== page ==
Green for war crimes.
Your foreign minister’s suspicions seem confirmed when preliminary police investigations reveal that
the shop assistant who handed Maria the perfume at Puerto Esmeralda airport, though a Verde
national, lost her husband in the alleged 2003 massacre of prisoners of war. Knowing that Green is a
close friend of Verde’s current president, and wanting to protect Green from prosecution, the Minister
suggests instructing Sage to cross Amarillo territory but, rather than land at Oro, maintain a course for
Escarlata in Rio Rojo. This is the next nearest airport after Oro.
But here another problem emerges: having heard that Flight VA101 is carrying VZ, Rio Rojo has denied
Flight VA101 landing rights, fearing that the poison will endanger its own citizens. Indeed Rio Rojo is
claiming that if the flight were to touch down at Escarlata then that would amount to a ‘transfer’ by
Verde of chemical weapons to Rio Rojo, something which, according to Rio Rojo, would constitute a
breach of the Chemical Weapons Convention. Rio Rojo has also reminded Verde of Rio Rojo’s inherent
right to self defence and has sent up two fighters with instructions to shoot down Flight VA101 if it
attempts to land at Escarlata.
Your doctors are advising that the sooner the VZ antidote is administered, the greater the likelihood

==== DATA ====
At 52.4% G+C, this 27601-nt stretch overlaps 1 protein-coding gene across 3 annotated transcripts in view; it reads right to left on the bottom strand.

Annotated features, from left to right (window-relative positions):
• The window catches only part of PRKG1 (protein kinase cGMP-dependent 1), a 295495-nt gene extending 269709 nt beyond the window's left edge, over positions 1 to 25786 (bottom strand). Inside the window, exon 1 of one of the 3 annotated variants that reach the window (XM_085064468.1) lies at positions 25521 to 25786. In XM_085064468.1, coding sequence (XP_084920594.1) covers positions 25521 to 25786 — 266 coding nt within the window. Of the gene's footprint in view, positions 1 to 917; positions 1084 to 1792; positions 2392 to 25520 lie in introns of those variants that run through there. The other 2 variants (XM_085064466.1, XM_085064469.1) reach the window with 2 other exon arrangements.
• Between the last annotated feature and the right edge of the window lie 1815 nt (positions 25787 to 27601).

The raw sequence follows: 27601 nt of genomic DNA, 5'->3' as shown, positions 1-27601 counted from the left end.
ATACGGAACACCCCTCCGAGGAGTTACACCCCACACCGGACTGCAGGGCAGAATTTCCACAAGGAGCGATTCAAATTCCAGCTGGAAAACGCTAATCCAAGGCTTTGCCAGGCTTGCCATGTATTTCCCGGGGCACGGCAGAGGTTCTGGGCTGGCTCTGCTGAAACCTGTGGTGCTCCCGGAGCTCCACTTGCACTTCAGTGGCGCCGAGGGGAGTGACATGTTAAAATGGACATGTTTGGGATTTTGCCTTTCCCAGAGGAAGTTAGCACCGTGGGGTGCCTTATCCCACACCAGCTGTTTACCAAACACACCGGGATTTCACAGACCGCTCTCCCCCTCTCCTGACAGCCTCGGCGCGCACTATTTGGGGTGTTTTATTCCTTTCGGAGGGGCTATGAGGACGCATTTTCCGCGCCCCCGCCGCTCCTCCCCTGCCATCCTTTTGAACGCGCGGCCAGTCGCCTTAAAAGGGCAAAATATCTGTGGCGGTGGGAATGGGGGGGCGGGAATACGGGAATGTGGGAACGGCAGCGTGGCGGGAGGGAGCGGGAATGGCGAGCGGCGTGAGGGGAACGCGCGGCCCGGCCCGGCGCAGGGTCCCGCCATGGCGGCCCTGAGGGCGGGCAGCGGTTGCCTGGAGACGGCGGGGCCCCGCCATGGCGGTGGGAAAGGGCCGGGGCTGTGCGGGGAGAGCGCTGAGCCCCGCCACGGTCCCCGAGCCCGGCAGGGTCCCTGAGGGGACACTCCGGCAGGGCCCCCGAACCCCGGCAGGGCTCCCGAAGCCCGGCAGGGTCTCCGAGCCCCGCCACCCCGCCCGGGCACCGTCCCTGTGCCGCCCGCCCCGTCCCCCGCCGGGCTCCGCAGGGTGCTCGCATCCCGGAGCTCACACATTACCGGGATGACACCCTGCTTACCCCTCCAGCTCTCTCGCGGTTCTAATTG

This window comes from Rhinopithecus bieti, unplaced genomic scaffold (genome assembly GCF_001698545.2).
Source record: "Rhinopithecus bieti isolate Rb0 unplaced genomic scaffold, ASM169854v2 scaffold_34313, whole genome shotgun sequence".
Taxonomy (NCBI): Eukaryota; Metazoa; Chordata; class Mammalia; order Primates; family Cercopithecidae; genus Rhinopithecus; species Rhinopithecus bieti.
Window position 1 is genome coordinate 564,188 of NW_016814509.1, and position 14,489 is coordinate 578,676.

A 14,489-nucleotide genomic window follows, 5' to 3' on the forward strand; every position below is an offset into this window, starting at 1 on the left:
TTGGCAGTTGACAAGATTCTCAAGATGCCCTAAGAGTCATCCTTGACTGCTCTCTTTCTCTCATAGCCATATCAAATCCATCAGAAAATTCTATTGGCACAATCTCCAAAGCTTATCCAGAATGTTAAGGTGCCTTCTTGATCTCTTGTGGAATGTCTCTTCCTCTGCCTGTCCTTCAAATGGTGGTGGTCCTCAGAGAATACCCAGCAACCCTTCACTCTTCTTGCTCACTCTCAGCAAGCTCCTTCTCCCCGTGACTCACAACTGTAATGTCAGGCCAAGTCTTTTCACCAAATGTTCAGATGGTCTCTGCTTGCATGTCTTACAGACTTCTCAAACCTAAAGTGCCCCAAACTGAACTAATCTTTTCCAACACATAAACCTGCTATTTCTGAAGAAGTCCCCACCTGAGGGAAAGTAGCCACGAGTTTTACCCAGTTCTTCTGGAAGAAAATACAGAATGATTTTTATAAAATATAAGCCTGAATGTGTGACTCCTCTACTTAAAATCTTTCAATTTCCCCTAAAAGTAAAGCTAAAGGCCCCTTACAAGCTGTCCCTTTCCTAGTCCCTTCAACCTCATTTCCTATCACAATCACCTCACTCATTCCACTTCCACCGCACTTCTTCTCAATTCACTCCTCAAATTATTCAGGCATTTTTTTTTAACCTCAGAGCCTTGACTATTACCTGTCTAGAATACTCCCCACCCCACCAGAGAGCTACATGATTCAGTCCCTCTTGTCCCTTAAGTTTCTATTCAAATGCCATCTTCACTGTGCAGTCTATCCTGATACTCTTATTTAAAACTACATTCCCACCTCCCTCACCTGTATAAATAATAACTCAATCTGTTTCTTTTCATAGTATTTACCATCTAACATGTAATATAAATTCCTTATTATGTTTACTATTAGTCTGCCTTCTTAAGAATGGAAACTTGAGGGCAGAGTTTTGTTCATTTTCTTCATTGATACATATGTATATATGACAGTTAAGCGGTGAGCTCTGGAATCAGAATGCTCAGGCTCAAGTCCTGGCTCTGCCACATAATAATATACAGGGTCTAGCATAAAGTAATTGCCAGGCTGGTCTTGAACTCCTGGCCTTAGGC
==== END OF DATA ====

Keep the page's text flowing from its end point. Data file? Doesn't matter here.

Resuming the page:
that the sick passengers will survive. The antidote is known to exist in Oro, Escarlata and Rucio,
although the doctors advise that the sick patients will probably be dead by the time the plane reaches
The foreign minister is about to meet with your president, who will make the final decision as to where
Flight VA101 should land. The foreign minister wants to go to that meeting fully briefed as to relevant
issues in international law. She therefore asks you the following questions:
Question 1 (8 marks) If the plane were to land in Oro, would international law permit Amarillo to transfer General Green to the ICC to stand trial for war crimes? Would the ICC have jurisdiction to try Green? If the ICC were to refuse to possess itself of the matter, would Amarillo be entitled under international law to itself place Green on trial for war crimes?
Question 2 (8 marks) If the plane were to land in Escarlata, rather than Oro, could Rio Rojo justifiably hold Verde responsible for a breach of international law?
Question 3 (5 marks) If the plane were to attempt to land at Escarlata, would Rio Rojo be entitled to use military force against it?
Question 4 (
Apparently Tierra Gris is furious at the death of its ambassador to Verde, blaming Verde for failing to take sufficient care of Moss’s wellbeing. Doctors in Rucio have heard about the symptoms suffered by Moss and have expressed amazement that the plane didn’t immediately return to Puerto Esmeralda. As one doctor comments, ‘it should be obvious to anyone with a modicum of medical training that VZ was involved’. Based on the known facts, to what extent could Verde be justifiably held responsible under international law for her death?
Question 5 (6 marks) If the plane were to make it all the way to Rucio, would Tierra Gris be entitled to arrest Dr Lincoln and try him under art 17 of its Criminal Code?